As a relatively healthy economy and population grows, the money supply has to grow or, again, crisis.

    A problem arises when too much debt is allowed to be created, outpacing the need and growth. How much is too much? Good question, but there are lots of answers, and none are guaranteed to be right.

  9. It is true for some things (particularly wines), but I strive to avoid that.
    And if everybody would behave like me, we would see some results.

  10. I think I can actually understand saying, “If you don’t like being treated by a black doctor, we’re fine with you not being treated.” Though in a free market that wouldn’t be a problem because you’d be choosing your own doctor anyway.

    I’m more concerned with something like the IRS targeting scandal, only generalized to health care. Too many health care decisions are opaque, it would be relatively easy to systematically deliver worse care to people of the “wrong” party.

  11. It is easy to compromise the system with money. Many a CEO paid gazillions for the pleasure of offshoring operations and opening up their patents to be stolen. Universities paid gazillions to educate them and have them sit in research parks vacumming info. We are just a bunch of greedy dumbasses.

    Kompromat? I dunno, I suppose there is some too. I think waving the dollar bill is so much easier.

  12. Don’t underestimate the extent to which pro-China policy was the result of penetration of our government, not genuine “mistakes”. They’re doing a much better job of compromising our political system than the USSR ever did.

  13. That’s mostly a matter of lifestyle, though, not medical treatment. There’s only so much that medical treatment can do to negate an unhealthy lifestyle.

  14. Sort of. The price to YOU is substantially higher in the U.S. compared to Japan, but the cost of producing said MRI is more or less the same. The machines cost almost the same, labor costs etc the same (assuming the same degree of usage – these are expensive pieces of kit).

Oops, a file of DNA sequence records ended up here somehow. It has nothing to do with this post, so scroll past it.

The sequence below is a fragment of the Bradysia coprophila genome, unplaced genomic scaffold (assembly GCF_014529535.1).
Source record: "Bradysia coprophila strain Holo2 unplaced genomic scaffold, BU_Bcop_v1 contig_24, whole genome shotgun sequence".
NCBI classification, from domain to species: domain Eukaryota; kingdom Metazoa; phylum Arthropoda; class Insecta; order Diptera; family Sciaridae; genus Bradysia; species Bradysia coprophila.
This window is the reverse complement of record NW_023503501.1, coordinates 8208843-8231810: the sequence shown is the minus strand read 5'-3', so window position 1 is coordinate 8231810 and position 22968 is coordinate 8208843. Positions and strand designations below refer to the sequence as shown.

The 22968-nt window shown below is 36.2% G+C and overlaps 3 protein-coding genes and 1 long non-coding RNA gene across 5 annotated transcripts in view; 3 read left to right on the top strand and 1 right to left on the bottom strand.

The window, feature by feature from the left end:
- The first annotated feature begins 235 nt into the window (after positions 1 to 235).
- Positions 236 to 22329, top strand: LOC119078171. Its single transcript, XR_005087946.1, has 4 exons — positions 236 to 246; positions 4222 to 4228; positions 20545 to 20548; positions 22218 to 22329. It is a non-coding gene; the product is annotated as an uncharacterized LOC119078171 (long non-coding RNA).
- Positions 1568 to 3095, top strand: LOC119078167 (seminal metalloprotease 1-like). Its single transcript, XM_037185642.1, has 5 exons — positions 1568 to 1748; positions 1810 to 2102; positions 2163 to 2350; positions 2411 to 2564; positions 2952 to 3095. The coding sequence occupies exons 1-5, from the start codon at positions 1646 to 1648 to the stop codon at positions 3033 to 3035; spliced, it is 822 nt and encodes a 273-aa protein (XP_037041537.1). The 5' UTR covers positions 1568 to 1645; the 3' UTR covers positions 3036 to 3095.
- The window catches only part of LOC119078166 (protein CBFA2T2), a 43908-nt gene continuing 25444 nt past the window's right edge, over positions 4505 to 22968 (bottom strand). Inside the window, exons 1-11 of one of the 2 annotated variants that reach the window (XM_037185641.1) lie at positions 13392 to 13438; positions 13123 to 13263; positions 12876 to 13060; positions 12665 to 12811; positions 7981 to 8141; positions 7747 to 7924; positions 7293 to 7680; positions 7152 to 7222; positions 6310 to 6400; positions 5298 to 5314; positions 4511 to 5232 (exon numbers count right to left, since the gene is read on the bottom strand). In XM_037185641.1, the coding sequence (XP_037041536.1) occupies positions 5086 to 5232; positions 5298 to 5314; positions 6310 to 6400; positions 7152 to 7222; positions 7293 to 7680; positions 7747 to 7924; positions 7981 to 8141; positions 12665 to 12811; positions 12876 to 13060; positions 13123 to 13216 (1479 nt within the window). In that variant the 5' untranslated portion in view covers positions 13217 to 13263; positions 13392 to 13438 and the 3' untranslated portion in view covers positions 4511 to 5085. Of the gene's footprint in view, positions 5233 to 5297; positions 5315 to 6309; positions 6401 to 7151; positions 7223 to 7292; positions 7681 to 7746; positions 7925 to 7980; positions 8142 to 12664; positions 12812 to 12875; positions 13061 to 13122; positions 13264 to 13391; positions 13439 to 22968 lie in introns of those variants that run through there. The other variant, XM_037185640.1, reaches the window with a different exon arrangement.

Japan heavily subsidizes MRIs while the variation in US pricing it huge and hinges on how much leverage the insurance company has.

  15. England and the USA are not the only possible health systems.

    (I don’t know where you live Jan, but the system you describe sounds like the English one, or a similar one.)

    There is a midway point of having a largely government run system for the average person with average health issues, but allowing the provision of private services for pay.

    Indeed if a system outright bans private providers, that probably indicates that said private system would be embarrassing to the public system. And when the expensive private system is obviously preferred to the “free” public system you can either improve the public system or come up with some ridiculous reason to outlaw the alternative.

  16. China administration is consistant. US democracy keeps the ruling party changed. We go straight road ahead. US go zigzag, if not return. Who will win in future?

  17. The American population is made up of large numbers of people from the third world. Compare like with like and the numbers are not so bad.

  18. Japan didn’t allow any major sharp readjustments or bank collapses. Did that go well for them?
    Per capita GDP in Japan today is the same as 1994.

  19. Political stability trumps economic. Always, when it comes to China. Push comes to shove they will throw HK under the bus and endure the wrath of the West. They will gladly trade zero/negative economic growth (and make up the difference with fake news) for stability. the Cultural Revolution killed millions and made the political system even stronger….